No designer is perfect and even professionals can make errors based on assumptions and things that worked previously. In iterative design, a product is tested at the same time as designers are working on it. This ensures that even if there are bugs, you can spot them right away instead of months later in the finished product. For example, if customers reach out and report errors through your call center software, you can edit them quickly.
You may be thinking that using this approach is perfect for any design team, but nothing in this world is perfect.
If you’ve never implemented an agile methodology in your business, introducing iterative design could be met with some disagreement. The best approach you can take is to educate design and product team leaders about how to use this approach and have them as your pioneers in the workplace.
To stay in the loop with ongoing sprints and design projects, you need a capable project manager (or a few) qualified in agile methodology to hold the strings together. Projects are going on simultaneously, unlike a waterfall methodology where one phase starts once the previous phase is finished.
Even when you take these disadvantages into consideration, using iterative design is massively beneficial for everyone involved - your team and your customers.
By now, we hopefully have your attention and you want to implement an iterative approach in your design operations. Here is how to get started.
Sometimes, a fresh perspective on things can improve your design work greatly. You can buy off-the-shelf software and designs that fit into your existing website and product and save time and money rather than going custom. Moreover, those bits of software can easily fit into an iterative design process.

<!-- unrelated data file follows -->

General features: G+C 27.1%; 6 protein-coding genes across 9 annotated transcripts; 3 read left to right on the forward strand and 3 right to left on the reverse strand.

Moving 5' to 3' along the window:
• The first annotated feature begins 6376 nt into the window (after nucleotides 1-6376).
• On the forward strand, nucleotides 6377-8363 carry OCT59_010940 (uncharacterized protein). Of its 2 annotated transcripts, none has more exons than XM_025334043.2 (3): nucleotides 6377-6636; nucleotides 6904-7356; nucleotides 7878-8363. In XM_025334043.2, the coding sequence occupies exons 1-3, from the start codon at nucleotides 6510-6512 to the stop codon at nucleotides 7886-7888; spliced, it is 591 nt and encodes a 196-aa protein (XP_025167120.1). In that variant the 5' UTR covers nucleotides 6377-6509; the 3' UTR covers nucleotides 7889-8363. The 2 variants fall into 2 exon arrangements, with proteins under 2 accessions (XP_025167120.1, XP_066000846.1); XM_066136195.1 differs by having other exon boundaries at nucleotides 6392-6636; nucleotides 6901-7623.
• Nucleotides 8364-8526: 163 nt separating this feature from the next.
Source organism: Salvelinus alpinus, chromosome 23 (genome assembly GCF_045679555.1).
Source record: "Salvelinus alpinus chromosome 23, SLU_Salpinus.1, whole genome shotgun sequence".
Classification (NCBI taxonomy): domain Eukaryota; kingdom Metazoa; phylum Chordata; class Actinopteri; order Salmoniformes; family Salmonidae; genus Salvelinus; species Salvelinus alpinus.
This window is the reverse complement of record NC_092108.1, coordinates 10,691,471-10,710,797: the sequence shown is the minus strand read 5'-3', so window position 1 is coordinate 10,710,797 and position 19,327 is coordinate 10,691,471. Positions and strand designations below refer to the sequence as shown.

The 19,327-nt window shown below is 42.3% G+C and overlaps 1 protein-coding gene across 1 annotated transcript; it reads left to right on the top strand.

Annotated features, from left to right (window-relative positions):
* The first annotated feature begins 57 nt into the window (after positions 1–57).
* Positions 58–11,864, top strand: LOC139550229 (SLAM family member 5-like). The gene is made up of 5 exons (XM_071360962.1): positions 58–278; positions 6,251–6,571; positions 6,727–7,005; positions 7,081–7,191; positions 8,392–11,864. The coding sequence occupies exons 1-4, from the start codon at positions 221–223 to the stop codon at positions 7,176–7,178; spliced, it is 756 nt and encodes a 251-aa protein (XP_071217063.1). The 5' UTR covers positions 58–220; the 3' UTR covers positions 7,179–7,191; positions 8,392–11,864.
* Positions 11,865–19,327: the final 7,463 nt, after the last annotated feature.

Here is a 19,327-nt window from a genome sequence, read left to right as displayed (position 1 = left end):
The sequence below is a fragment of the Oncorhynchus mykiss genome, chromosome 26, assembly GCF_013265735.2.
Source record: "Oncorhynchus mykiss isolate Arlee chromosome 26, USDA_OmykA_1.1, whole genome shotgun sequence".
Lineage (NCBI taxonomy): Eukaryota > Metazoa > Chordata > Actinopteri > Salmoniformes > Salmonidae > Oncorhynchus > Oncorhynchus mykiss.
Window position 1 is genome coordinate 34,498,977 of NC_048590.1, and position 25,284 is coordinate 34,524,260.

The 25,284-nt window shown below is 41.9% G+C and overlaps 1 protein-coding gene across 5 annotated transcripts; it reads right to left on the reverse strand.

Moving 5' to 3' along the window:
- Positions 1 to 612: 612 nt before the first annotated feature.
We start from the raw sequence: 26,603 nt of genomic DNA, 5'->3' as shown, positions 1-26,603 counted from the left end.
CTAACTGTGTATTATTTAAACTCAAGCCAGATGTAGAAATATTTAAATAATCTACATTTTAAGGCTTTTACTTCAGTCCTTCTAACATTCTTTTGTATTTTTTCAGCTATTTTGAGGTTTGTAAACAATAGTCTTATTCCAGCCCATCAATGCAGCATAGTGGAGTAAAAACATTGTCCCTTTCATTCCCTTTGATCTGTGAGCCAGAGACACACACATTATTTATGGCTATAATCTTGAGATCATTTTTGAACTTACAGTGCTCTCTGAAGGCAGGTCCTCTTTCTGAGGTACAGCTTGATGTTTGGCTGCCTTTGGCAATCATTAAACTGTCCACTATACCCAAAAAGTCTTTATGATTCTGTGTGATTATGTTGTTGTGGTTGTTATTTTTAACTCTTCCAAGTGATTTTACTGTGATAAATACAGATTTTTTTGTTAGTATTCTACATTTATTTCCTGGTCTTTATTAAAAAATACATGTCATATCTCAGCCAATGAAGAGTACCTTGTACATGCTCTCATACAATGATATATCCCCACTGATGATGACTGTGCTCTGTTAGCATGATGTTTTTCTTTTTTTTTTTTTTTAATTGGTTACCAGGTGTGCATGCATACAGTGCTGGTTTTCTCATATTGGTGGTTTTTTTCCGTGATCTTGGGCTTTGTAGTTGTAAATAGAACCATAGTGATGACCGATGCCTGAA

For example, you can get an embedded analytics dashboard from Cumul.io instead of building one yourself. It takes days (sometimes hours) to implement and you can launch it quickly instead of spending countless hours on design and development.
The basis of any iterative development and design process is to have different versions of the product available. That way, if things go south, you can revert to a previous version without losing much progress.
It’s 2023 and design is the type of work that can and should be done in the cloud. There are plenty of apps such as Figma or Invision that let you design and collaborate with your team online. That way, everyone can work on a project at the same time and they can leave feedback in the same document.
Don’t redesign an entire website with an iterative approach as your first project. Think of something small like a landing page redesign that your design, development or product management team can work on. It’s easier to get team buy-in if they’ve tried it themselves on a project first.
Using iterative design in your business can make your designers’ lives easier and your customers happier. And while it may seem like an additional set of steps in your design process, it’s actually far simpler and more intuitive than a more traditional waterfall approach.
And we can help you get started today! With Cumul.io, you can get an embedded dashboard for your SaaS product quickly and easily. Add it to your software and iterate as your customers and team leave feedback. With Cumul.io, you can launch a dashboard in hours - not weeks or months.